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Competitive Play – “Get Good” Isn’t the Answer to Its Problems

Competitive Play – the heated topic of so many online team-based games. From griefers to poor mechanics to toxicity,  you’ll never find a more wretched hive of scum and villainy. The complaints about solo-queue or “PuGs” are endless across forums and social media.

Recently, top Overwatch streamer Brandon “Seagull” Larned dropped his version of “wisdom” to his viewers. He claims that to climb the ranks in competitive play, you just need to, “get good.”


The problem with that claim is it’s made from a privileged position, one of either skill or luck. That “get good” garbage ignores so many other factors beyond player control. This behavior is basically “victim-blaming” people who may be perfectly good at the game, but are repeatedly thrust into bad situations.

First, “get good” presumes that you’re focusing on a character that can carry. Sure, if you’re a pro flanker or sniper, you can end up harassing a team so hard that even mediocre teammates can pull off a win. But what if your mains are support or tanks?

Do you really think even pro-healers can carry teams scattered across the board or running into crossfire? Is the only answer to give up on heals or defensive characters and “get good” with damage?

Second, “get good” ignores an important factor: randomness. Call it what you like: fortune, kismet, RNGesus, but some people will have (long) strings of good or bad luck.

Players who end up with random teams that work together? They’ll talk about how “things balance out in the end” or even praise their own skill. Those who experience game after game of griefers, leavers, and idiots? There’s no end in sight to this “ELO Hell,” and they’ll criticize the matchmaking mechanics.

The point is, some people have good fortune in matchmaking, and others don’t. “Getting good” has nothing to do with either; even a pro-Genji can’t carry a whole team of stupid and willful sabotage… especially on Defense.

Third, “get good” assumes everyone can achieve high tier skill level. Not everyone can, or even wants to, reach the highest levels. Many players may never have that talent, for a variety of reasons, and that doesn’t mean they shouldn’t be playing competitive modes.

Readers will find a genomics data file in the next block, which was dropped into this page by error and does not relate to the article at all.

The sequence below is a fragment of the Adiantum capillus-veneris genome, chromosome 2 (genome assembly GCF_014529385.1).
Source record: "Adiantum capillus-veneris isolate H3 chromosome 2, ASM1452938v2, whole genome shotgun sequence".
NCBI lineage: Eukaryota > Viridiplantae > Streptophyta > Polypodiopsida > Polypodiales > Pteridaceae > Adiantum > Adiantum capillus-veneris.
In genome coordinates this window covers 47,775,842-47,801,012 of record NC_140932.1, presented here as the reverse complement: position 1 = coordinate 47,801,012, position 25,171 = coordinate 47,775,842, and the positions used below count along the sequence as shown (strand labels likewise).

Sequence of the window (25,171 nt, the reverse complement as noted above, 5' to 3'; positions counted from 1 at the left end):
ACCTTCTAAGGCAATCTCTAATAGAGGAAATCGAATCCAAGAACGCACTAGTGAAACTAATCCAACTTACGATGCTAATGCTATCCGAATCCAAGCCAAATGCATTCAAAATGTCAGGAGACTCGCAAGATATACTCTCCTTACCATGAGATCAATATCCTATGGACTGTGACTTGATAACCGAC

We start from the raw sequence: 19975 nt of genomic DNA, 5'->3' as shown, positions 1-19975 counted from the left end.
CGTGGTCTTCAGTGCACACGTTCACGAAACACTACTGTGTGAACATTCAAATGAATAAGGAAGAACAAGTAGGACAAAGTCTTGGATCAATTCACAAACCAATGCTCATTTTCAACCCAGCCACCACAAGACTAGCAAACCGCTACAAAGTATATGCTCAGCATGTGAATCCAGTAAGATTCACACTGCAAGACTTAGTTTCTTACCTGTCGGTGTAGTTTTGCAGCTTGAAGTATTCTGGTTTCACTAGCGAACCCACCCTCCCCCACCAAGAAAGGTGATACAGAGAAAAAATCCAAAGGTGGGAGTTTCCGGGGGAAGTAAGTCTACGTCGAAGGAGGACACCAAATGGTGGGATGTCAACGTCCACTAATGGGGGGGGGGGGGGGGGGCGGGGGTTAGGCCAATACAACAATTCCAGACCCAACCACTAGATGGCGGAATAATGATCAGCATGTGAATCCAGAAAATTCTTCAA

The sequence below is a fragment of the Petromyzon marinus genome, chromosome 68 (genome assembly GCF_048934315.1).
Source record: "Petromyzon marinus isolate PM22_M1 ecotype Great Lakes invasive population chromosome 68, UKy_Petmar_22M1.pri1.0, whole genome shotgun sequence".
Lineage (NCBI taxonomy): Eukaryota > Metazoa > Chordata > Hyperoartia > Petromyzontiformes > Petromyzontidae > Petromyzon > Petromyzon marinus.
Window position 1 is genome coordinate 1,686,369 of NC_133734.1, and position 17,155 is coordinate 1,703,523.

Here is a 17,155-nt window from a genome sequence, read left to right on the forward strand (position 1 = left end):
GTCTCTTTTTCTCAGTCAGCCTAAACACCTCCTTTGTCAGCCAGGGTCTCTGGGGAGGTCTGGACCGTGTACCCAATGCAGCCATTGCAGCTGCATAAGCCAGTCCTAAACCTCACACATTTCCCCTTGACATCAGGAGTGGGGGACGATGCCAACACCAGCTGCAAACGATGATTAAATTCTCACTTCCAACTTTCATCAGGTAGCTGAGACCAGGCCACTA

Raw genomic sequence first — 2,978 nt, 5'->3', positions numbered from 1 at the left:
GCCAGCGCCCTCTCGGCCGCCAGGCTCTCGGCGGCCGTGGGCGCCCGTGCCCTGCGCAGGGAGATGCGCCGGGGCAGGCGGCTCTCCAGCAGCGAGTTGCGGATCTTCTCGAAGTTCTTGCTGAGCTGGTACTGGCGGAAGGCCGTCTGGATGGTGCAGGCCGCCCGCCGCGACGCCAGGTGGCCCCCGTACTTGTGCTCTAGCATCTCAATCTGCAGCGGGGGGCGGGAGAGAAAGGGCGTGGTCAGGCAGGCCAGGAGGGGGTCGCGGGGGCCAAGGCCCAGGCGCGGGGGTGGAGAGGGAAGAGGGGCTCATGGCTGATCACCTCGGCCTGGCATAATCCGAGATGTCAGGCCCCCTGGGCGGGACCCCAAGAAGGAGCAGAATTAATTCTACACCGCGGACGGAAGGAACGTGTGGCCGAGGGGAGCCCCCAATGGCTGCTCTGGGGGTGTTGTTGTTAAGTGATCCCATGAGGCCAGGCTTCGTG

Competitive is not just for “pro” players – it’s for anyone who wants to push themselves and see how far they can go. A player may never reach past middle ranks, but they shouldn’t be forced to the bottom because of bad luck and horrible teammates. Would you tell an AAA baseball player to “get good” if they’re stuck in Rookie leagues because of bad coaches, players, or fortune?

“Good” and “pro” players: Get off your throne of privilege.

You may be the best in the games, or just have some good luck in matchmaking, but that doesn’t mean everyone else just needs to “get good.” Just as likely, we’re stuck here because of bad matchmaking mechanics or the curse of randomness. Maybe if you’d stop blaming the critics and start looking at it from their perspective, you might see why people are complaining.

You know… “get good” at seeing others’ perspectives.

About Brook H. (269 Articles)
Generalist, polymath, jack-of-all-trades... Brook has degrees in Human Behavior and Psychology and has majored in everything from computers to business. He's worked a variety of jobs, including theater, security, emergency communications, and human services. He currently resides outside Baltimore where he tries to balance children, local politics, hobbies, and work. Brook is HoH and a major Deaf/Hard-of-Hearing advocate, a lifelong gamer (from table-top to computer), loves everything paranormal, and is a Horror-movie buff.

1 Comment on Competitive Play – “Get Good” Isn’t the Answer to Its Problems

  1. I couldn’t agree more with someone in my life…


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